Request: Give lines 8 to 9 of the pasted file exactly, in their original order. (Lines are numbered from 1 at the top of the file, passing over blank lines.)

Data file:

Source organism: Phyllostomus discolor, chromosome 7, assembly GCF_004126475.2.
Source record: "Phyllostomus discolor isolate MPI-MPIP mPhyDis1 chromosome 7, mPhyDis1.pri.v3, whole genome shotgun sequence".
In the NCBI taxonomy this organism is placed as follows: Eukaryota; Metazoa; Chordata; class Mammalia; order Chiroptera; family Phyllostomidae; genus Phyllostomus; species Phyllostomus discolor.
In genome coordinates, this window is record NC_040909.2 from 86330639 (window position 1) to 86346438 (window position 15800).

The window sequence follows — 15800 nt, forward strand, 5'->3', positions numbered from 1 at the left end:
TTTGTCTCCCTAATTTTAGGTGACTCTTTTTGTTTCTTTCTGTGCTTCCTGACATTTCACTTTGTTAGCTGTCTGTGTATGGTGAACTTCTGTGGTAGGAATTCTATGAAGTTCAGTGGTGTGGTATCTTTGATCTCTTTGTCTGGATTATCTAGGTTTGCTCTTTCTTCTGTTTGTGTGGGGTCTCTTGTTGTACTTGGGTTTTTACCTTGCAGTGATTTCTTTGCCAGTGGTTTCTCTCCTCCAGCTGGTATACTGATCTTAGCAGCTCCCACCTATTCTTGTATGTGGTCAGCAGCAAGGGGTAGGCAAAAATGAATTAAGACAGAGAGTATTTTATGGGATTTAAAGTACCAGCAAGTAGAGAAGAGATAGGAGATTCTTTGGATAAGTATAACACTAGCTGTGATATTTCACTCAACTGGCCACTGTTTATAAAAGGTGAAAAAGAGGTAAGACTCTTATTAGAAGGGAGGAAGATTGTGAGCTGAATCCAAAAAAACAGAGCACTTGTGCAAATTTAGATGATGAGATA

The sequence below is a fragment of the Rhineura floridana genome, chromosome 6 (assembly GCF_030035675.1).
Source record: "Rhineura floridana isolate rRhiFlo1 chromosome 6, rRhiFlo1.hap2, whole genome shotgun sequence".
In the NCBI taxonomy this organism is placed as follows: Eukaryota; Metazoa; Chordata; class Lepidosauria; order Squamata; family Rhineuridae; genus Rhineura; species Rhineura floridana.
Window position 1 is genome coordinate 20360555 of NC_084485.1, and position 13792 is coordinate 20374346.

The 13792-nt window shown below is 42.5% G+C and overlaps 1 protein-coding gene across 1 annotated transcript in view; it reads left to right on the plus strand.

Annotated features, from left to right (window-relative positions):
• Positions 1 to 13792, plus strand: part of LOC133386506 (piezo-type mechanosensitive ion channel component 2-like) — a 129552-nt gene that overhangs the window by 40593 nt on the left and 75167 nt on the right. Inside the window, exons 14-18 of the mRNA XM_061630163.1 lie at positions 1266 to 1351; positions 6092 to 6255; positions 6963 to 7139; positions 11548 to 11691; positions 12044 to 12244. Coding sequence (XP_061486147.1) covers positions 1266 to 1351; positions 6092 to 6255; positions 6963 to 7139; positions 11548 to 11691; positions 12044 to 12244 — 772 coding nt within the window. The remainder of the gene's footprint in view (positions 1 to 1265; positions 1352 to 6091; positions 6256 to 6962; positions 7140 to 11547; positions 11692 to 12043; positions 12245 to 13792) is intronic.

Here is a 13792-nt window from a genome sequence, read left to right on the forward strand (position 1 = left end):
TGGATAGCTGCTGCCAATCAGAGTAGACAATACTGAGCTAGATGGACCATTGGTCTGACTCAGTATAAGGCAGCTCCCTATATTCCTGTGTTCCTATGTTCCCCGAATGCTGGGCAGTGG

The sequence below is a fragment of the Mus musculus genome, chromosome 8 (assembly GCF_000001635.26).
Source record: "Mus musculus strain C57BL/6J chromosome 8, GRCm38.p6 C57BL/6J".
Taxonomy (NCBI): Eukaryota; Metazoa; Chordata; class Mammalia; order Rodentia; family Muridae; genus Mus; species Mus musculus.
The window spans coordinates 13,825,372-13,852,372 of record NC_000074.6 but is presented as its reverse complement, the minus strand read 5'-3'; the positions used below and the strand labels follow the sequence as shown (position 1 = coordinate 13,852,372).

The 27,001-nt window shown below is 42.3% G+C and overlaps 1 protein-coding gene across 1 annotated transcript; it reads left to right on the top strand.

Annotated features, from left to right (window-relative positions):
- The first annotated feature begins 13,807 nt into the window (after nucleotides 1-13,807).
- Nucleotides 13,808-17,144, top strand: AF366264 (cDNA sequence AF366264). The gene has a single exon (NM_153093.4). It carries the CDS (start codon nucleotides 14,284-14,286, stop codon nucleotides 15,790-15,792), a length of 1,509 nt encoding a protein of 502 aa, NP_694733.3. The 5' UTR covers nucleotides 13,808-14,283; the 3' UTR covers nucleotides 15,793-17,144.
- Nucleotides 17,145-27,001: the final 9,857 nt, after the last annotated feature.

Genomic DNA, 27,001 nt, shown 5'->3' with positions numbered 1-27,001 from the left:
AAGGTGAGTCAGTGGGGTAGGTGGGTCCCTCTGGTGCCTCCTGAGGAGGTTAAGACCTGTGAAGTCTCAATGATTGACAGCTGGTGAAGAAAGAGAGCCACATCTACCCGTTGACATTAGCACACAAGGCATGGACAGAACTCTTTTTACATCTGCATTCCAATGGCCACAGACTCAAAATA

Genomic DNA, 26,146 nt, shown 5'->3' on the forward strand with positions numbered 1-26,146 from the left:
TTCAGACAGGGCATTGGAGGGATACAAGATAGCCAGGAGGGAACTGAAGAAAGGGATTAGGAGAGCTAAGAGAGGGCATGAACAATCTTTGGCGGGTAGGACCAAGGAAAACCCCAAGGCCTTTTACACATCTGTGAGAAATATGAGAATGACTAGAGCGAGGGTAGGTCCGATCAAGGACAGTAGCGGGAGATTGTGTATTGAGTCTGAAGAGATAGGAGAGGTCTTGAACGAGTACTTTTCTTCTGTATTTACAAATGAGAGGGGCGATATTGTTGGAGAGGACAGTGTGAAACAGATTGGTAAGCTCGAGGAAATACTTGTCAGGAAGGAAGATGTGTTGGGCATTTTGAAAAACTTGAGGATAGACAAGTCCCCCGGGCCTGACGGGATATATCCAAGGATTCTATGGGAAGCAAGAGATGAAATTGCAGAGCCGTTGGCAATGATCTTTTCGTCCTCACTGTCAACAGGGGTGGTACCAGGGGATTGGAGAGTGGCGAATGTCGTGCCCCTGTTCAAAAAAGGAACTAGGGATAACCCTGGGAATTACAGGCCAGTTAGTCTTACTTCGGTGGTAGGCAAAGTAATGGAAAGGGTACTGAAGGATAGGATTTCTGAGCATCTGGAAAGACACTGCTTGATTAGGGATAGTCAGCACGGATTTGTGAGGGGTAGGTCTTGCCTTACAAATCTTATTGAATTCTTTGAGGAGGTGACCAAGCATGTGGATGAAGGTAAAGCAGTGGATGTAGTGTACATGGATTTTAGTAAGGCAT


Source record: "Rhineura floridana isolate rRhiFlo1 chromosome 6, rRhiFlo1.hap2, whole genome shotgun sequence".
In the NCBI taxonomy this organism is placed as follows: Eukaryota; Metazoa; Chordata; class Lepidosauria; order Squamata; family Rhineuridae; genus Rhineura; species Rhineura floridana.